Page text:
Evaluation – It’s hard to believe based on what we saw from Ndukwe last year that he’ll have a roster spot again for the ’10 season. There’s a reason Bill Parcells was willing to trade him to his son-in-law – he wasn’t going to make the Dolphins roster. Very early, Ndukwe was found wanting as a tackle; he got three starts but was yanked in favor of Ryan O’Callaghan. The next two weeks he was inactive and played sparingly over the rest of the season. He’s not particularly strong, or quick of foot. He brings smarts and can play both guard and tackle; that versatility is the only ticket he really has to the 53-man roster.
FB Mike Cox
Evaluation – A tough, gutty player, Cox does not have a toolbox full of skills he can provide. He can block, he can catch the ball on occasion out of the backfield and he’s durable. An undrafted rookie three years ago out of Georgia Tech, Cox is one of those guys that aware that any minute the phone call may come to see the head coach and bring his playbook. Roster decisions at fullback will be tied in the ’10 season to what happens at tight end.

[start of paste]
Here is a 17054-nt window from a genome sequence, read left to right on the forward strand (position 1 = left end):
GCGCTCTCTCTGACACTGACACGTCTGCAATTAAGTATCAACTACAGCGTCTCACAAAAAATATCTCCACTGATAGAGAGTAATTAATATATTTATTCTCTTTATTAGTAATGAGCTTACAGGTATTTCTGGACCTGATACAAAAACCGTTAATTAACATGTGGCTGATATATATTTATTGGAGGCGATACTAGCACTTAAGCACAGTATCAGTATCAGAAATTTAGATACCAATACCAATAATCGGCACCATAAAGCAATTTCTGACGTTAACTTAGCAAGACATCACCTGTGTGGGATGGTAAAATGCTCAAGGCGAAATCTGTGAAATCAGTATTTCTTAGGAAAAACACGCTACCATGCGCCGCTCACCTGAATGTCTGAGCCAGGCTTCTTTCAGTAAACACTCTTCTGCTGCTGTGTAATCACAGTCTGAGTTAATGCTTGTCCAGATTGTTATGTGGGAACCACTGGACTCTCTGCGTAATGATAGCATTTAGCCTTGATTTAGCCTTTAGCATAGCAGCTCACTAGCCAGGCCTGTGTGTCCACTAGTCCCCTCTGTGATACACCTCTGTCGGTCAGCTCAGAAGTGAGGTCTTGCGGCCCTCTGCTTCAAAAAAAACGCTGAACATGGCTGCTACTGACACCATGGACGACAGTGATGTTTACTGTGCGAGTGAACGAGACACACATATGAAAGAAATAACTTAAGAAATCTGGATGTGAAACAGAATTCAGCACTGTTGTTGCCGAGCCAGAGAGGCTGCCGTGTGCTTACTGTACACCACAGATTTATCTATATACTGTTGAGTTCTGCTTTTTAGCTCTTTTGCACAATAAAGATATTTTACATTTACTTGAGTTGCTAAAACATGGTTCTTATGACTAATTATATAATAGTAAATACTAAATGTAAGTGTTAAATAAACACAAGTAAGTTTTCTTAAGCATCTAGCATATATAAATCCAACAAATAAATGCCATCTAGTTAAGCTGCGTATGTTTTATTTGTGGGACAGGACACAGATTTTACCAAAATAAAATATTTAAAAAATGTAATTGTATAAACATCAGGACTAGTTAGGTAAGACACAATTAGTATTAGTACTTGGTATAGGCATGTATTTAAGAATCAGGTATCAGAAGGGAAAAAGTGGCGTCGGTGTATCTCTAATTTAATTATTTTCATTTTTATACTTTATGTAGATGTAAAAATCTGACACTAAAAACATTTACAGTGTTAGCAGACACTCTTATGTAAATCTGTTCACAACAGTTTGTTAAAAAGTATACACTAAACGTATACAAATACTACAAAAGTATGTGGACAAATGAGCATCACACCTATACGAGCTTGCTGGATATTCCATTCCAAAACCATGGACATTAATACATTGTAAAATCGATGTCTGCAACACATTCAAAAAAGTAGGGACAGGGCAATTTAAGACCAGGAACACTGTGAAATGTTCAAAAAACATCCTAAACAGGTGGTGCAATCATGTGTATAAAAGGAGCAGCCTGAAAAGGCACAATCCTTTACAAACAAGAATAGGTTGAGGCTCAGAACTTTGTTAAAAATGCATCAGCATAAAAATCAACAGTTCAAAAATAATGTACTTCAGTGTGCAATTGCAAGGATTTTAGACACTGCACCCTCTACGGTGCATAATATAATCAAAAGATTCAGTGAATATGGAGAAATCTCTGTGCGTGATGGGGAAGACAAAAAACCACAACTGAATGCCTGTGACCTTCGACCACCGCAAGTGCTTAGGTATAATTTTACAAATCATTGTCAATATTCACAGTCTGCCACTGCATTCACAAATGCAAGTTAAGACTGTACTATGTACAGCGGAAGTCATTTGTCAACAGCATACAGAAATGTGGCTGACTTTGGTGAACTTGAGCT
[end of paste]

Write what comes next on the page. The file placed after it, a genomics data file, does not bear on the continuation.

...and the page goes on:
RB Jackie Battle
Evaluation – For three seasons, Battle played in three, nine and five games, a total of 17. Last year, he was five games into the ’09 season when he went to the injured reserve list with a shoulder problem. At that point, he was making a contribution not on offense, but on special teams, where he had six tackles. In the last two seasons, Battle has started strong in training camp, only to peter out as the weeks flew off the schedule. With Jamaal Charles, Thomas Jones and the young Kestahn Moore all running ahead of him, Battle will again have to make himself known in the kicking game if he wants to survive another year.
DT Shaun Smith